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The influence of neoliberalism on non-beneficial high-intensity life sustaining treatments near the end of life

Anatomy Museum, London

15 Jan End of life1 Part of Global Health & Social Medicine seminar series

Speaker: Dr Elizabeth Dzeng (University of California)

Abstract: Non-beneficial high-intensity life-sustaining treatments (LST) near the end of life have the potential to create ethical challenges where treatments induce harm and suffering, with little chance of benefit. There is a need to understand the broader macro-sociological factors that influence institutional culture and individual behavior that impact burdensome care.

One such macro-sociological phenomenon is the culture of neoliberalism in the United States. This talk will describe the ongoing analysis of a qualitative project at one high and one low-intensity California hospital for the intensity of end-of-life care.

Interviews reveal different patterns of practices and behavior in response to ethical challenges around high-intensity LST. These patterns reflect different support structures that mitigate the influences of neoliberalism at an institutional level. Stronger systems-level support structures at the low-intensity hospital appear to support clinicians in making decisions in a patient’s best interest, which appear to modulate aggressiveness of end-of-life care.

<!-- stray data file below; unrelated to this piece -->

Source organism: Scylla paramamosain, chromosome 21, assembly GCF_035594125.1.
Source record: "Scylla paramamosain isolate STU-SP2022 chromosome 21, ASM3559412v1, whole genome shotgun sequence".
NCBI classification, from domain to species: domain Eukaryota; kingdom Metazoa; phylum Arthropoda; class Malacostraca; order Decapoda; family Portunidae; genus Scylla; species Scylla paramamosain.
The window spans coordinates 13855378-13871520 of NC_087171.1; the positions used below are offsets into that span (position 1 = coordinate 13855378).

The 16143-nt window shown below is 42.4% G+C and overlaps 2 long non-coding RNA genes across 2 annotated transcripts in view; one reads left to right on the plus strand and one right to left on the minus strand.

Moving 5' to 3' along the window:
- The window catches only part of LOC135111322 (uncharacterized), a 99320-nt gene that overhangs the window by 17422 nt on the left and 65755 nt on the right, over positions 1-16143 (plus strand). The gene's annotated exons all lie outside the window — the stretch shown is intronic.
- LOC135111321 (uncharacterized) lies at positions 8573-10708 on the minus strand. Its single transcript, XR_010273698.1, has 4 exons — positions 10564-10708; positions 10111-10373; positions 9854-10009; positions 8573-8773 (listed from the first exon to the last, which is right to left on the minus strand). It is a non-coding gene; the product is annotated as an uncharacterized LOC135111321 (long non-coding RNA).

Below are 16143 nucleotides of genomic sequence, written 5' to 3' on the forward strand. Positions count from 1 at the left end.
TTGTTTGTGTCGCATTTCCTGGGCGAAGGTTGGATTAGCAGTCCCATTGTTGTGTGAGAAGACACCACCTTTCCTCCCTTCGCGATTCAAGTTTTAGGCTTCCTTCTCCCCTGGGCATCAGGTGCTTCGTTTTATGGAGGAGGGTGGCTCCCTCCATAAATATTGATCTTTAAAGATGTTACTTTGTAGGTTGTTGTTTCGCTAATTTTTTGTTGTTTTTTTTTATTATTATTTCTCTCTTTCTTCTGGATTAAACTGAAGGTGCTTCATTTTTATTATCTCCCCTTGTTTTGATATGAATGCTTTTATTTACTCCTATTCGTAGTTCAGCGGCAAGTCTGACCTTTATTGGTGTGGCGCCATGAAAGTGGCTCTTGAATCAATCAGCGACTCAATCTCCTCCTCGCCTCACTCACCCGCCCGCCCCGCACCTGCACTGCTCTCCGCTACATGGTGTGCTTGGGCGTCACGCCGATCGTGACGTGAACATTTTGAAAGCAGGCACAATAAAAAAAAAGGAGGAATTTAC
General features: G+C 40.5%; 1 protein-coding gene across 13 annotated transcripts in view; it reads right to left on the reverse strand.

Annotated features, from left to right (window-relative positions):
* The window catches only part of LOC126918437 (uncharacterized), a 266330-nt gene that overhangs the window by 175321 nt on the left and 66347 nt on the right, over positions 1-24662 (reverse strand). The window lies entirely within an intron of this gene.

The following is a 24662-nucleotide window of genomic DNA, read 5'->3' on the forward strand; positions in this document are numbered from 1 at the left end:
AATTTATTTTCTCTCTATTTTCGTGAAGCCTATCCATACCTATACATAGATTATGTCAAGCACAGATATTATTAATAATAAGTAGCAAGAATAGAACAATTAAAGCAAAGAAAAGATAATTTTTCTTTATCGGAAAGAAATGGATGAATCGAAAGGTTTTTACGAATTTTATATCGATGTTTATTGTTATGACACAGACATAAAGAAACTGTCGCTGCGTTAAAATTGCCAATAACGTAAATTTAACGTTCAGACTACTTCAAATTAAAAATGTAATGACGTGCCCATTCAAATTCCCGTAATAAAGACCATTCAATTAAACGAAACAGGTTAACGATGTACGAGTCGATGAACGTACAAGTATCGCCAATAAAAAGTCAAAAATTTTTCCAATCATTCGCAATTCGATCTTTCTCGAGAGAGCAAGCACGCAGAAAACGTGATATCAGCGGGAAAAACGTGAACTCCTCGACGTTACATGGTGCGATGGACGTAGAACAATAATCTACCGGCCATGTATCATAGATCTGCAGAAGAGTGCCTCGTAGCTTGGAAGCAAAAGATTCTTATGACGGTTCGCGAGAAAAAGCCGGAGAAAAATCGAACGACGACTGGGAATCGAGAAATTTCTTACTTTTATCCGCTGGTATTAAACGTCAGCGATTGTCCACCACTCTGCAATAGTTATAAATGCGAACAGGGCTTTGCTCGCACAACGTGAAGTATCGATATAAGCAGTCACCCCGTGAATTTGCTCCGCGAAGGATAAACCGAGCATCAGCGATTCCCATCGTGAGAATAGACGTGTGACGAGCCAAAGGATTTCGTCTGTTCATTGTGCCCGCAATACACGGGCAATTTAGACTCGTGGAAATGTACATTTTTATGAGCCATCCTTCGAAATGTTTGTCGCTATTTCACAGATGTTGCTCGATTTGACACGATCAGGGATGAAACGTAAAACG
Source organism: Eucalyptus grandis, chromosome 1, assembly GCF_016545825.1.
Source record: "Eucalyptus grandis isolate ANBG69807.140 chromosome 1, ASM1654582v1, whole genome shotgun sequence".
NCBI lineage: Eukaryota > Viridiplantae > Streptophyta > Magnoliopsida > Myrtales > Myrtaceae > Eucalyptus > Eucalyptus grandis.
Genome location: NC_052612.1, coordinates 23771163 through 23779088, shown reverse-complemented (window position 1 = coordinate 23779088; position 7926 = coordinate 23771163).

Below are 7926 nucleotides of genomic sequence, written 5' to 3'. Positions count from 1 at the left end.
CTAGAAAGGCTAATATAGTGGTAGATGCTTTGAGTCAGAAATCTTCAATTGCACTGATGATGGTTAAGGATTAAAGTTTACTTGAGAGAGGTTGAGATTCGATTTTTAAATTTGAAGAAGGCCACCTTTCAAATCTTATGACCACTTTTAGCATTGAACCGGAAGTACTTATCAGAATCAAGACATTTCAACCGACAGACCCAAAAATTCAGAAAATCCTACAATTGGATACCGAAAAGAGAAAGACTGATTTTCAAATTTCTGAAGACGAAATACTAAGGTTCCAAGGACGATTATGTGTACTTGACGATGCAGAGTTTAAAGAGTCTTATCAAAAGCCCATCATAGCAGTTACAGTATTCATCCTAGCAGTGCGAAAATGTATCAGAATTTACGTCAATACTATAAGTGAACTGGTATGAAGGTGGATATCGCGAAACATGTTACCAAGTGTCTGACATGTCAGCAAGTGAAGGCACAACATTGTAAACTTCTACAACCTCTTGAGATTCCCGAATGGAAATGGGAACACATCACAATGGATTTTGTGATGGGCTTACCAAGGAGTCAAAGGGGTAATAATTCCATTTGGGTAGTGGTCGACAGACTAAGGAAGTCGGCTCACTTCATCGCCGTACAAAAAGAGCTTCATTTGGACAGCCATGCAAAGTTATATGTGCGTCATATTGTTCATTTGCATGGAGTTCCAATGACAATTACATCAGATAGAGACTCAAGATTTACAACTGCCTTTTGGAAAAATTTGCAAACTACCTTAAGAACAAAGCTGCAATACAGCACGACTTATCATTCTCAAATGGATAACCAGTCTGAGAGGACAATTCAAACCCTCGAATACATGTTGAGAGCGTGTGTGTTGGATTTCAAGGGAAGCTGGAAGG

About the speaker

Elizabeth Dzeng

Dr Elizabeth Dzeng is a sociologist and hospitalist physician conducting research at the nexus of sociology, medical ethics, palliative and end-of-life care, and human-centered design.

She is an Assistant Professor at the University of California, San Francisco (UCSF) in the Division of Palliative Medicine and Social and Behavioral Sciences, Sociology programme. She is also a Senior Atlantic Fellow for Equity in Brain Health, based at the Global Brain Health Institute at UCSF's Memory and Aging Center.

She completed her PhD in Medical Sociology and an MPhil in Development Studies at the University of Cambridge at King’s College London as a Gates Cambridge Scholar and was a General Internal Medicine post-doctoral clinical research fellow and palliative care research fellow at the Johns Hopkins School of Medicine. 


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